I have a linear algebra question from a practice sheet that I'm completely lost on. New to linear algebra, so any guidance in how to get started or what to look for would be really appreciated. The question's as follows:

Let $K$ be a field and let $V$ be the subspace of $K[x]$ consisting of all polynomials of degree at most 4. Let $p_1{(x)},p_2{(x)}, ... , p_5{(x)}$ be distinct polynomials in $V$ that satisfy $p_i{(0_K)} = 1_K$ for each $1 \leq i \leq 5$. Is the set {$p_1(x), ... , p_5(x)$} necessarily linearly dependent?

Again thanks in advance for any help.

  • 4
    $\begingroup$ What about $p_1(x)=1$ and $p_i(x)=1+x^{i-1}$ for $2\le i\le 5$ ? $\endgroup$ – Adren Jan 22 '17 at 21:21
  • 2
    $\begingroup$ This Question poses a contrast with the case that five polynomials $p_i$ all satisfy $p_i(1_K) = 0_K$. This homogeneous constraint would force a linear dependence relation. $\endgroup$ – hardmath Jan 22 '17 at 21:39

Let's consider a few things.

First, what is the maximum length of a list which could remain linearly independent in $K[X]$. Obviously we can say that $(1, t, t^2, t^3, t^4)$ spans $K[X]$, which means that it is possible to have a list of length 5 which is linearly independent in consideration. (Note that if the spanning set had had 4 or fewer elements you would have been able to conclude immediately that linear dependence was necessary). With that check out of the way, it is not immediately clear what to check next; as such, you may wish to try and construct a counter-example.

Is it possible to construct $p_1(x), ... , p_5(x)$ such that they are linearly independent. If so, you can conclude that no, it is not necessary for them to be linearly dependent. If you fail to construct such an example, it may illustrate along the way a manner for us to prove that they must be linearly dependent.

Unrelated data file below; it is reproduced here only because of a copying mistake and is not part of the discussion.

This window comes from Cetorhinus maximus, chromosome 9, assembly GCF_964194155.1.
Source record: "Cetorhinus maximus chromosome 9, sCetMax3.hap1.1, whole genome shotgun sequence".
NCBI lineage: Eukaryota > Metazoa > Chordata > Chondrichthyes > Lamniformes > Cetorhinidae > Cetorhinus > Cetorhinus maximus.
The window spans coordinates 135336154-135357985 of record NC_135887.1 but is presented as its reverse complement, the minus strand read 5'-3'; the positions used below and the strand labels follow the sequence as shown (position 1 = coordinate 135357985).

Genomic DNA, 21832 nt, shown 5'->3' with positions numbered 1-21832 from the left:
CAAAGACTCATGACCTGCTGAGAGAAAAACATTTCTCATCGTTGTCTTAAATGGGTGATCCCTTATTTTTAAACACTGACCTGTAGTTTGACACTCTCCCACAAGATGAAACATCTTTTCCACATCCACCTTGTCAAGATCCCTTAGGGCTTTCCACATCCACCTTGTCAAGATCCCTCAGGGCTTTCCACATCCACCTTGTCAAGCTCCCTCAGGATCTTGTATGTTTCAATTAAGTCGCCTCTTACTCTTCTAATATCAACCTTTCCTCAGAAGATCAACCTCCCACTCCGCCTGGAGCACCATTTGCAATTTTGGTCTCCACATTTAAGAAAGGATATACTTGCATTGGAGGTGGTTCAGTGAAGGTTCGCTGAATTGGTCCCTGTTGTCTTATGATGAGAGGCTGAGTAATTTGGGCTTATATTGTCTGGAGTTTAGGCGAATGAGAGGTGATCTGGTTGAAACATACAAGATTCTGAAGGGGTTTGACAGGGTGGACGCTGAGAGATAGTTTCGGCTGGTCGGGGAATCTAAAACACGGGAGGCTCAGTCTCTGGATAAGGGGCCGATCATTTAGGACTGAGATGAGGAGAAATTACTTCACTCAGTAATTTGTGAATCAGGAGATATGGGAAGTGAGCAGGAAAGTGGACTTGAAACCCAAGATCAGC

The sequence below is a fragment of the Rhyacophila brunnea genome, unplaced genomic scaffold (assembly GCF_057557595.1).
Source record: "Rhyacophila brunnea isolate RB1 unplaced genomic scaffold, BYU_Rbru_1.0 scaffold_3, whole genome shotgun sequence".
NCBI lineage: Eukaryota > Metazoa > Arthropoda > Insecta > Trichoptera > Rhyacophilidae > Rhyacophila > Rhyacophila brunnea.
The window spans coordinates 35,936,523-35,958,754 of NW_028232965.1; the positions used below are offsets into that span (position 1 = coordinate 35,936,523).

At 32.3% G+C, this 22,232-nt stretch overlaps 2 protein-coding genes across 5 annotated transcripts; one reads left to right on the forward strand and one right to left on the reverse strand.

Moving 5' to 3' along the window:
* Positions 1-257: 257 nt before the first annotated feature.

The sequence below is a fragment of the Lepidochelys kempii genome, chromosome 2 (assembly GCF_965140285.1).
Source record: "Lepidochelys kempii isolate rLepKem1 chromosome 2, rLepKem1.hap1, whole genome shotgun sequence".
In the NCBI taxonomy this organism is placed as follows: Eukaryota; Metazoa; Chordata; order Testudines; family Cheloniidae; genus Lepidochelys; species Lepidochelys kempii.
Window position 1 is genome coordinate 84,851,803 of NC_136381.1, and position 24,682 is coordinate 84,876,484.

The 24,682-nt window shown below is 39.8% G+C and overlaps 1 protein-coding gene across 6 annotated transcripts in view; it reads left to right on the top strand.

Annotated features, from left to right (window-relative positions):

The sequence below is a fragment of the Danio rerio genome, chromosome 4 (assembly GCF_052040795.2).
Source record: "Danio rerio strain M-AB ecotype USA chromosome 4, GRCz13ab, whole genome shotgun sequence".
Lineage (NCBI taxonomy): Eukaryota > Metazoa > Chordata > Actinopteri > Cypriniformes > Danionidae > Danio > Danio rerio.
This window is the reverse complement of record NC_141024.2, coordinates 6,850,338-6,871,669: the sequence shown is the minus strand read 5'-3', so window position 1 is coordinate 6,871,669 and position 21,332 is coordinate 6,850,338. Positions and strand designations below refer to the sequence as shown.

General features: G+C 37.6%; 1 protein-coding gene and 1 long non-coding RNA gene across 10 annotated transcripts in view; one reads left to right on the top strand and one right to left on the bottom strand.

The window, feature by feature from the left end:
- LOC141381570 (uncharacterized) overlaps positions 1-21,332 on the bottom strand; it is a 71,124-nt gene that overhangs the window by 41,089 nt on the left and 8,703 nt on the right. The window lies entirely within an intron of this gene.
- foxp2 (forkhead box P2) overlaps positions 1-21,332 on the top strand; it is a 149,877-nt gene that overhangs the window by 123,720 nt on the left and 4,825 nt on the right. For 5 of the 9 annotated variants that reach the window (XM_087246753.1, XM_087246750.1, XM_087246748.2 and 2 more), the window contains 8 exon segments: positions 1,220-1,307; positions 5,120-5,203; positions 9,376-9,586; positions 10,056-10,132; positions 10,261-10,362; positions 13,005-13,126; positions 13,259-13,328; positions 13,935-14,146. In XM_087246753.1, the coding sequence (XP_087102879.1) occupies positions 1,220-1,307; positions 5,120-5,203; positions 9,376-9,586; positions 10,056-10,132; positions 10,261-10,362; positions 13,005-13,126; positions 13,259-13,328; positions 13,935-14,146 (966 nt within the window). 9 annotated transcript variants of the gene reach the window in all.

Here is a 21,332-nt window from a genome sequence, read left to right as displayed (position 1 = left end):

If we start from the spanning set above $1, t, t^2, t^3, t^4$ we may be able to work to get these to fit, without changing the linear dependence. We can take $p_1(x) = 1$ which of course satisfies the necessary $p_1(0) = 1$. However, taking $p_2(x) = x^2$ is not sufficient. Instead, we would need to add $1$ to $p_2$ as defined above in order to have it belong to $V$. We could use the same process to consider $p_3(x)...p_5(x)$.

Now we have the following:

$p_1(x) = 1$

$p_2(x) = t + 1$

$p_3(x) = t^2 + 1$

$p_4(x) = t^3 + 1$

$p_5(x) = t^4 + 1$

Is that set of polynomials linearly independent? There are a number of ways to check for this, I will include a less-than elegant check to demonstrate. I would urge you to consider other alternatives for this consideration.

Take $a_1...a_5$ to be the coefficients such that, no matter the value of $x$, we have $a_1*p_1(x) + ... + a_5*p_5(x) = 0$.

\begin{align} a_1*p_1(x) + a_2*p_2(x) + a_3*p_3(x) + a_4*p_4(x) + a_5*p_5(x) &= 0 \\ a_1 + a_2*(x + 1) + a_3*(x^2 + 1) + a_4*(x^3 + 1) + a_5*(x^4 + 1) &= 0 \\ a_2x + a_3x^2 + a_4x^3 + a_5x^4 + (a_1 + a_2 + a_3 + a_4 + a_5) &= 0 \\ \\ \textbf{Take x to be 1} \\ a_2(1) + a_3(1)^2 + a_4(1)^3 + a_5(1)^4 + a_1 + a_2 + a_3 + a_4 + a_5 &= 0\\ a_1 + 2a_2 + 2a_3 + 2a_4 + 2a_5 &= 0 \\ a_1 &= -2(a_2 + a_3 + a_4 + a_5) \\ \\ \textbf{Take x to be 0} \\ a_2(0) + a_3(0)^2 + a_4(0)^3 + a_5(0)^4 + a_1 + a_2 + a_3 + a_4 + a_5 &= 0\\ a_1 + a_2 + a_3 + a_4 + a_5 &= 0 \\ a_1 &= -(a_2 + a_3 + a_4 + a_5) \\ \\ y &:= a_2 + a_3 + a_4 + a_5 \\ -2y &= -y \\ 2y &= y \\ y &= 0 \implies a_1 = 0 \end{align}

Now, not only do we know that $a_1 = 0$ but also that $a_2 + a_3 + a_4 + a_5 = 0$. So we could rewrite the relationship as $a_2x + a_3x^2 + a_4x^3 + a_5x^4 = 0$. Recognizing that this set is linearly independent is enough to conclude that the above set is as well.

I again do not recommend you using this methodology to test for linear independence. If you have worked with determinants that is a more straightforward manner of demonstrating that this set is linearly independent. I have shown it to you in this manner to hopefully convince you of the answer, but leave room for you to work through the problem in a more elegant manner.


Your Answer

By clicking “Post Your Answer”, you agree to our terms of service, privacy policy and cookie policy

Not the answer you're looking for? Browse other questions tagged or ask your own question.